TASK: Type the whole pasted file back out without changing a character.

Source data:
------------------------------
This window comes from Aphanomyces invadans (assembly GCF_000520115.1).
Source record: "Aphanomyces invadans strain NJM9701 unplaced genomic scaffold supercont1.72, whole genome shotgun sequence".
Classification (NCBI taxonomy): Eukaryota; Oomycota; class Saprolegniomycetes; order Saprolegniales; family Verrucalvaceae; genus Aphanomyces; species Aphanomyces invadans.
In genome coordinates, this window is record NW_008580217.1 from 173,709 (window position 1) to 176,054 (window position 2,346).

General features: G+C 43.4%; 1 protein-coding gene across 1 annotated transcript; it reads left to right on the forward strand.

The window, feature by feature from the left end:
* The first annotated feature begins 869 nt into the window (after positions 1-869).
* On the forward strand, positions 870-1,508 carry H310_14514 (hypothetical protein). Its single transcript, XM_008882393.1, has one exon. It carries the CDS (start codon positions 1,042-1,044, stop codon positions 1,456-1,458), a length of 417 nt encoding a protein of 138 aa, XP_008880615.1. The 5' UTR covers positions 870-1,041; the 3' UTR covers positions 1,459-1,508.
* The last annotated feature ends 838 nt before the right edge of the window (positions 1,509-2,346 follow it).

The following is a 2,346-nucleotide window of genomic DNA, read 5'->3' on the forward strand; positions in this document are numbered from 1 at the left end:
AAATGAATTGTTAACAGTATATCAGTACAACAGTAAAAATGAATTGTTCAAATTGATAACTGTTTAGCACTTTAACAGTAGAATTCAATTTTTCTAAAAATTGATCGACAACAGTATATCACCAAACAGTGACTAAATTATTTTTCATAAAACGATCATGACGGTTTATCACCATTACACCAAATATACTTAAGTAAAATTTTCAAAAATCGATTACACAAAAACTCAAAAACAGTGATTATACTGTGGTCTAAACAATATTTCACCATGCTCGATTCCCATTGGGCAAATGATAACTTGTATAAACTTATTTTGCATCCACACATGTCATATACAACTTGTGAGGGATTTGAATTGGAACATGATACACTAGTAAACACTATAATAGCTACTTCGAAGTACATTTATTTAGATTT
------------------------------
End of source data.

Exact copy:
This window comes from Aphanomyces invadans (assembly GCF_000520115.1).
Source record: "Aphanomyces invadans strain NJM9701 unplaced genomic scaffold supercont1.72, whole genome shotgun sequence".
Classification (NCBI taxonomy): Eukaryota; Oomycota; class Saprolegniomycetes; order Saprolegniales; family Verrucalvaceae; genus Aphanomyces; species Aphanomyces invadans.
In genome coordinates, this window is record NW_008580217.1 from 173,709 (window position 1) to 176,054 (window position 2,346).

General features: G+C 43.4%; 1 protein-coding gene across 1 annotated transcript; it reads left to right on the forward strand.

The window, feature by feature from the left end:
* The first annotated feature begins 869 nt into the window (after positions 1-869).
* On the forward strand, positions 870-1,508 carry H310_14514 (hypothetical protein). Its single transcript, XM_008882393.1, has one exon. It carries the CDS (start codon positions 1,042-1,044, stop codon positions 1,456-1,458), a length of 417 nt encoding a protein of 138 aa, XP_008880615.1. The 5' UTR covers positions 870-1,041; the 3' UTR covers positions 1,459-1,508.
* The last annotated feature ends 838 nt before the right edge of the window (positions 1,509-2,346 follow it).

The following is a 2,346-nucleotide window of genomic DNA, read 5'->3' on the forward strand; positions in this document are numbered from 1 at the left end:
AAATGAATTGTTAACAGTATATCAGTACAACAGTAAAAATGAATTGTTCAAATTGATAACTGTTTAGCACTTTAACAGTAGAATTCAATTTTTCTAAAAATTGATCGACAACAGTATATCACCAAACAGTGACTAAATTATTTTTCATAAAACGATCATGACGGTTTATCACCATTACACCAAATATACTTAAGTAAAATTTTCAAAAATCGATTACACAAAAACTCAAAAACAGTGATTATACTGTGGTCTAAACAATATTTCACCATGCTCGATTCCCATTGGGCAAATGATAACTTGTATAAACTTATTTTGCATCCACACATGTCATATACAACTTGTGAGGGATTTGAATTGGAACATGATACACTAGTAAACACTATAATAGCTACTTCGAAGTACATTTATTTAGATTT